Sectors Worth Investing in Post-COVID-19

More than a year has passed since COVID-19 forced us to hide inside our homes. Now, amid reopening, we’re seeing inflation, major volatility, rising bond rates and a pullback in tech. Investors are also facing a tough decision on which sectors to invest in post-COVID-19.

The White House recently announced that vaccines would be distributed to pandemic-fatigued Americans faster than originally predicted. 

President Joe Biden even went on to say there should be enough vaccines for every adult by the end of May — two months sooner than many originally thought. 

While the economy isn’t quite there yet — and if new predictions are true — then investors can expect a jolt in a few key sectors to invest post-COVID-19.. 

So let’s talk about which ones…

Key Sectors To Invest Post-COVID-19

It’s Hump Day! And the markets are completely lackluster… and Tuesday wasn’t any better.

The stock market fell apart like a Chinese motorcycle on Tuesday — for lack of a better phrase. 

The Russell 2000 was down 4% at one point Tuesday, finishing 3.7% in the hole after the final bell.

But there’s an aspect of the stock market we need to address, and it’s one that WealthPress Senior Strategist Roger Scott and I have been discussing for awhile…

We’re going to see major volatility in 2021.

When we saw the Nasdaq begin to have those big distribution days, there were a lot of talking heads on TV telling everyone it was fine. They even went as far as to urge investors to look into airliner and cruise line stocks as the economy slowly reopened. 

And these talking heads were acting like there would never be a moment of reckoning for those names, even as they were almost moving in a straight line up the charts.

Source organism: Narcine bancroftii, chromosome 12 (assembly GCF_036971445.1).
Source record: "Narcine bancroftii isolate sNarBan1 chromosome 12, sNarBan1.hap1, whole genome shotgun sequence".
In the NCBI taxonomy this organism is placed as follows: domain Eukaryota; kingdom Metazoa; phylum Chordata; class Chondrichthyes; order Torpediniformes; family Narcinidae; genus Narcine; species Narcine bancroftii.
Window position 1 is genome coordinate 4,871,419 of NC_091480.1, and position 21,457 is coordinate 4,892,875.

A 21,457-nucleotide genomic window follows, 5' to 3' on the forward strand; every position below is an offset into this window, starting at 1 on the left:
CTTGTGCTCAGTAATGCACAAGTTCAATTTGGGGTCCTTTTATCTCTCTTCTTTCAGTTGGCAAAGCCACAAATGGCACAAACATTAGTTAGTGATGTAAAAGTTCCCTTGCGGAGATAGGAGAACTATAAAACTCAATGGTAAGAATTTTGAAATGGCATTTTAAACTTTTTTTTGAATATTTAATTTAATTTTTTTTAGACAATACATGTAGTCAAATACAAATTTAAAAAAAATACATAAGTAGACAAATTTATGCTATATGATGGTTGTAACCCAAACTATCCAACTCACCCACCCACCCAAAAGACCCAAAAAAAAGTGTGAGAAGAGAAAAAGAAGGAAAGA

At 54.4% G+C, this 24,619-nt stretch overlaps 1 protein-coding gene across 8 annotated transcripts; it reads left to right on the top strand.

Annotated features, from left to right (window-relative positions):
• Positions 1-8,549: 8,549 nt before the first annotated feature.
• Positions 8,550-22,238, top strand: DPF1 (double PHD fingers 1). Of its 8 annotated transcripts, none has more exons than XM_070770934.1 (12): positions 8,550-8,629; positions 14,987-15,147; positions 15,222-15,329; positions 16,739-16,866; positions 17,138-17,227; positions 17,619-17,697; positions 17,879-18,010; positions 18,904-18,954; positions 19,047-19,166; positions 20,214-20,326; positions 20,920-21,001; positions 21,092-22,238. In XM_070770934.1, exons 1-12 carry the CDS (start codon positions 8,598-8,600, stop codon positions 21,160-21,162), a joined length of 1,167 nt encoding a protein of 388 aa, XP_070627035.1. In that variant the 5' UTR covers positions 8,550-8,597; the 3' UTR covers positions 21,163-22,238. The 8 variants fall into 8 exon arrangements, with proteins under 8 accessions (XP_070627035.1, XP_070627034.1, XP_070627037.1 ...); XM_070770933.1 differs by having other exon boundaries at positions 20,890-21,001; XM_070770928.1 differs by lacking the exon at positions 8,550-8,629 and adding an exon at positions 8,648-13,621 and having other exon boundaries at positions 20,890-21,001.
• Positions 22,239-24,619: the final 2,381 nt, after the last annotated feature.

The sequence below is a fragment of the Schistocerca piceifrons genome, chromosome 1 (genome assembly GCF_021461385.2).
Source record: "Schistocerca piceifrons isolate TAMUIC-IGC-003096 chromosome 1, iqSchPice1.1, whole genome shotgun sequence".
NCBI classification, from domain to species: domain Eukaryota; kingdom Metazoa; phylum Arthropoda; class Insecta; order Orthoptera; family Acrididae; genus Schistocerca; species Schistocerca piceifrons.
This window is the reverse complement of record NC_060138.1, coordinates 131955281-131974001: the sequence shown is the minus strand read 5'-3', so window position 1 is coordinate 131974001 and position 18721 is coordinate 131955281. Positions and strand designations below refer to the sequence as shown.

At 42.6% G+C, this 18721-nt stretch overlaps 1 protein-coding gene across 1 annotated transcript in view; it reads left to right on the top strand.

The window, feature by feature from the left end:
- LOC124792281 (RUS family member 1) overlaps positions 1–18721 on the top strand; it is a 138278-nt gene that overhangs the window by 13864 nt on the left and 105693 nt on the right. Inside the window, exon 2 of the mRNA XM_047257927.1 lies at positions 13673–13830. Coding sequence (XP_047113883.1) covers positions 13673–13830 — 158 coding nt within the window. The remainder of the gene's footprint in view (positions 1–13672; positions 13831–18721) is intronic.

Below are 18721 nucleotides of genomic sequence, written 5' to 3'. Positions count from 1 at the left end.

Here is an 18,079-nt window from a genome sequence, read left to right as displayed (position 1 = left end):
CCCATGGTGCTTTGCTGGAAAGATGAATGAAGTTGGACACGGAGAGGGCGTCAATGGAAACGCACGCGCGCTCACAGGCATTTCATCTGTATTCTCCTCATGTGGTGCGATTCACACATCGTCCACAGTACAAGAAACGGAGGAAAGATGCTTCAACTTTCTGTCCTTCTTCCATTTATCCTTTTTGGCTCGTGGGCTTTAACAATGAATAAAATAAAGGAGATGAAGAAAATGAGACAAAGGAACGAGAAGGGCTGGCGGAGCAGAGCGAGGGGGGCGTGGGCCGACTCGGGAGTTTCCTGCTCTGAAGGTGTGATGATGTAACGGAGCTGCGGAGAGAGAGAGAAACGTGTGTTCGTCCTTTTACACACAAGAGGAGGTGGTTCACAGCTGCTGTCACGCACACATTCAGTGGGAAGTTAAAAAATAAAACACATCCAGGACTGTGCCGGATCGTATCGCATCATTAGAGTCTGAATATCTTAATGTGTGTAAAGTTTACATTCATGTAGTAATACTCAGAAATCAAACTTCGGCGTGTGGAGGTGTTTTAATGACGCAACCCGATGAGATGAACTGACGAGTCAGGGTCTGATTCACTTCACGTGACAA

But what happens to stocks that shoot straight up?

They crash — hard. 

In fact, airliners have been hit with major turbulence and a huge sell-off this week that’s caused several names to almost fall double-digits. 

So now what we’re seeing is a rotation of pain coming out of the tech stocks and into these small-cap stocks.

However, we think this rotation of pain could end up affecting the entire stock market — not just large- and small-cap tech stocks. 

When you start to see intraday moves that are two or three standard deviations from the statistical norm — like how oil had 8% and 6% days last week — you begin to see major volatility form. Just take a look at the volatility going on in bonds and commodities.

Something important for investors to remember is that many Nasdaq 100 stocks are also in the S&P 500 or Dow Jones. 

Once there are big outside moves in sub-sectors in one market, rest assured there will be contagion in other markets as well.

BUT this rotation of pain also means that there will be certain sectors to invest in post-COVID-19. In fact, some could become goldmines benefiting from the reopening.

That’s why we sat down with trading expert Roger Scott to dissect the markets and spot the best breakout ETFs and sectors to invest in post-COVID-19 amid the reopening.

For a deeper look into which sectors investors should watch, check out our video below. And as always, email any trading questions to and stay ahead of the markets — especially these choppy ones — by subscribing to our YouTube channel.

P.S. From 1993 to 2021, you would have lost 10% of your money buying and holding the S&P 500 during the day…

Yet if you’d bought at the close and sold again right at the open, you could’ve seen an 812% increase in your investments.

Where did all the gains come from? Overnight moves!

I’m going to reveal how I’m exploiting these overnight moves on a handful of stocks every single day.

Click Here To See the Stock I’m Trading Next

sectors to invest in post-COVID-19

One Response

  1. Should we sell out stocks so we can have money to buy after the downdraft? and what time is a good time during the day to sell our stocks?

    should we keep cannibis and lithium battery stocks? or is just everything going down? thanks for your video yesterday, stocks going up. thx
    Marilynn Shaffer

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